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Buying a Winchester 1885 replica on line

Discussion in 'General Firearm Discussion' started by Mark W., Jan 9, 2011.

  1. Mark W.

    Mark W. Silverton, OR Bronze Supporter Bronze Supporter

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    OK so for those of you who know the in's and out's of the Antiques and Curios rules.

    Would I be able to buy an Uberti 1885 Winchester single shot. The rifle was originally made for Blackpowder and it pre 1896 (I think that is the date)

    Or would the fact more modern smokeless ammo be able to be used in the rifle hold it to the same rules as a modern rifle?

    And would I be nuts for buying one in .45-120 LOL
     
  2. Spitpatch

    Spitpatch Forest Grove, Oregon Well-Known Member

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    As a modern manufacture cartridge gun, it is subject to conditions for all modern manufacture cartridge guns. It is modern manufacture muzzleloaders/cap and ball guns that are exempt from many regulations.

    As to the .45-120 cartridge, if this is your first venture into a .45 cal blackpowder cartridge gun, your energies and efforts are much better spent with the .45-70. It is much less difficult to load for properly, much less difficult to shoot, and you will most probably find that after working with the .45-70, you will find no need for the .45-110, or .45-120. I would recommend you obtain a copy of Mike Venturino's book about Buffalo rifles, and he does a good job of showing the relative advantages/disadvantages of going for the bigger case cartridges.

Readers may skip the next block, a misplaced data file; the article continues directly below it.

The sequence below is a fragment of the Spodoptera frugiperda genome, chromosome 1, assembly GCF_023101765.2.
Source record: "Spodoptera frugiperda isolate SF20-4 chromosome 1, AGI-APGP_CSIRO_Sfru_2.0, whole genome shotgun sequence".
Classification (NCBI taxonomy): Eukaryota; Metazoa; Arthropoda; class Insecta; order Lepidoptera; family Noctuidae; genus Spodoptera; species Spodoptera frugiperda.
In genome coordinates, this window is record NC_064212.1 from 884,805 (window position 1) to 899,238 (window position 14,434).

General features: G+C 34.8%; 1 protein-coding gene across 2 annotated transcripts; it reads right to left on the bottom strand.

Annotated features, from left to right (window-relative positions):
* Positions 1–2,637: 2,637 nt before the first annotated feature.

I have two Springfield Trapdoors, and a Shilo Sharps (and a nice Browning B78 new in the box that I have decided to sell) in .45-70. I am still learning all the ins and outs of shooting blackpowder cartridge guns after 20 years. Your education will go more smoothly if you start with the .45-70.
     
  3. Mark W.

    Mark W. Silverton, OR Bronze Supporter Bronze Supporter

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    Thanks I was figuring it would because of its ability to chamber a modern type round fall into that category. While this would be my first BP cartridge Rifle do have extensive knowledge of Cap and Ball and Flint ignition Muzzle loaders having shot the same in competition for over 15 years. Bought my first Cap and Ball revolver when I was 22) 31 years ago.

    I have been thinking hard on the advantages of the 45-70 mostly with regards to finding brass and the cost of reloading. I also realize the chances of finding a rifle like I want used is much easier in 45-70 then the offerings in 45-90 or 45-120.

    I just always got a big kick out of the cigar sized cartridge.